Family gathering, with all its ups and downs!
Updated: Jan 20
This time of the year is often rich in emotions: joy, excitement, anxiety, anger, disappointment, frustration... We plan family gatherings or on the contrary we look for ways to avoid them, or we feel guilty for not being able to be present. The happy or wounded child that we are comes out at these celebrations. The emotions linked to childhood are the most powerful because they have the strength of the imagination attached to them.
Before or after, it is perhaps a good moment to explore them, to look at them and to regain some kind of calm and serenity. Emotions may be the response to a physiological need (such as hunger, sleep, security) or a psychological need (love, recognition, belonging). We can be hungry because it's time, we haven't eaten for six hours ... but food can also be our way of dealing with anxiety or a lack. They are beneficial in their role of messengers, and knowing how to recognize them and listen to them helps us to move forward more calmly. I will mention just a few of them: - Anger speaks to us of injustice and the need for respect. - Sadness is there to show us an end and a beginning. - Fear tells us that we are projecting the past into the future. - Boredom asks us to find new challenges. - Joy, on the other hand, is a state of ecstasy due to a balance sought and found. They are also complex, for example, excitement is a projection of joy mixed with fear. They are excessive at times, which can lead to negative reactions. Excessive anger turns into rage, excessive joy into exaltation, and so on, and this process activates and creates tension in the different systems of the body (digestive, cardiovascular, hormonal, respiratory, etc.) in an excessive and dangerous way if the tension is prolonged. Each event of our adult life that resonates with what happened in childhood brings us back to the emotion that is linked to it, whether it is positive or negative. We all have our little "Proust's madeleines" that trigger our childhood memories – the smell of chocolate pastries, of the Christmas tree... but also the little offending remark that reminds us of a betrayal, a rejection, a feeling of abandonment, of "I'm worthless". Trauma is not necessarily linked to an extreme event, such as an aggression; simple words can leave equally deep marks, hence the importance of exploring our wounds.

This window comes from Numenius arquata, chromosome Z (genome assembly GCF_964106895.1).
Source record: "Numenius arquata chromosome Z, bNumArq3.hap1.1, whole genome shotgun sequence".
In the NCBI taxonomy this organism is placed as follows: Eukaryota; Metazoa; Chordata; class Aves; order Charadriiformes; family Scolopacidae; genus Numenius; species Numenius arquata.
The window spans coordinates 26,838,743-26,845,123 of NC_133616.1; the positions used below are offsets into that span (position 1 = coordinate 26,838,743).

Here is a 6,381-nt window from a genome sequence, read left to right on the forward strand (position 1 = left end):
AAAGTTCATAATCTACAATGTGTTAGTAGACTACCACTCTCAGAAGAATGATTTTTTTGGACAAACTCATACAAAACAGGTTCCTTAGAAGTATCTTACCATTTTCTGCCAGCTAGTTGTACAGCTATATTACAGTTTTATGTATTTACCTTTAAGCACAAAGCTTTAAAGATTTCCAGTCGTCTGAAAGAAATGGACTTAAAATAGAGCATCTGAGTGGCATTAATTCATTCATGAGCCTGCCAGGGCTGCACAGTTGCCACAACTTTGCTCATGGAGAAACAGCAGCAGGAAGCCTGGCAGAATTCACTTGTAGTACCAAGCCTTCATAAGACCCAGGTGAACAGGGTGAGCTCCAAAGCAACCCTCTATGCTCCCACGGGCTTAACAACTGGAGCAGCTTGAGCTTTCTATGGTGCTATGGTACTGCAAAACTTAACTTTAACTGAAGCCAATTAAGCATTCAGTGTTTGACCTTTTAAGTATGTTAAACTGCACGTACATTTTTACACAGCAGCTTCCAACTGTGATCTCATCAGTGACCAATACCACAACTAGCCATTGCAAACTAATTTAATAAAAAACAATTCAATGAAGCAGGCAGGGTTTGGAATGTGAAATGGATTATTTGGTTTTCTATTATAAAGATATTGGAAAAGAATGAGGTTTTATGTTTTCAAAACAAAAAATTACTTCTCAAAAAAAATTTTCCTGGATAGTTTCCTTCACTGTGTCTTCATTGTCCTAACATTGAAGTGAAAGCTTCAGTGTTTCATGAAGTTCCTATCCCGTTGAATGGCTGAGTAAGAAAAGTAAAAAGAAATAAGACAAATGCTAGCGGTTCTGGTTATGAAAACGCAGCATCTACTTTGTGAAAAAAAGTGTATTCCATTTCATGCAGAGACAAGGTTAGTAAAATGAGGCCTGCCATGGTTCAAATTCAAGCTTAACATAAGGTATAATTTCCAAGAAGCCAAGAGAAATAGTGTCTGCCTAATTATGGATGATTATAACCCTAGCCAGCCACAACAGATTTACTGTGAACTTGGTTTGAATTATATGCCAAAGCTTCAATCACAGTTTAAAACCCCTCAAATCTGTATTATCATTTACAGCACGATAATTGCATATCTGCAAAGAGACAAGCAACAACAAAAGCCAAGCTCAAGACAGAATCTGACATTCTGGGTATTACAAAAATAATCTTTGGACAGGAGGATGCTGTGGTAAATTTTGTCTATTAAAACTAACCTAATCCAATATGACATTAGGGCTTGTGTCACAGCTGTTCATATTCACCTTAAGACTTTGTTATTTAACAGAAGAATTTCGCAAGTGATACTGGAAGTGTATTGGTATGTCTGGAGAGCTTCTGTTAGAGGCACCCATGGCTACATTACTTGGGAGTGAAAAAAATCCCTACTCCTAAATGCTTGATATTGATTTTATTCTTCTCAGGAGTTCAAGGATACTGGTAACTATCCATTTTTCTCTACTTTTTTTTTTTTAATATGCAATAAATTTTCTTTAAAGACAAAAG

An unmanaged emotion easily takes over and our reactions become excessive and impulsive, leaving us unable to keep our perspective in dealing with a situation. To stop this vicious circle, it is possible to learn to recognize our emotions in order to identify the need behind them and then look for the cause. It is often a fear of not being good enough, of not being likeable, of losing one's independence, etc. Because kinesiology is a technique that allows you to engage in a dialogue with your body and its memories, it can be of great help in the process of identifying and healing your wounds. There are also other techniques for releasing emotions. You must find the one that suits you best, that brings you the most joy – and that can change over time, because nothing is fixed. Change is not the goal, it is the process of finding yourself and your balance.
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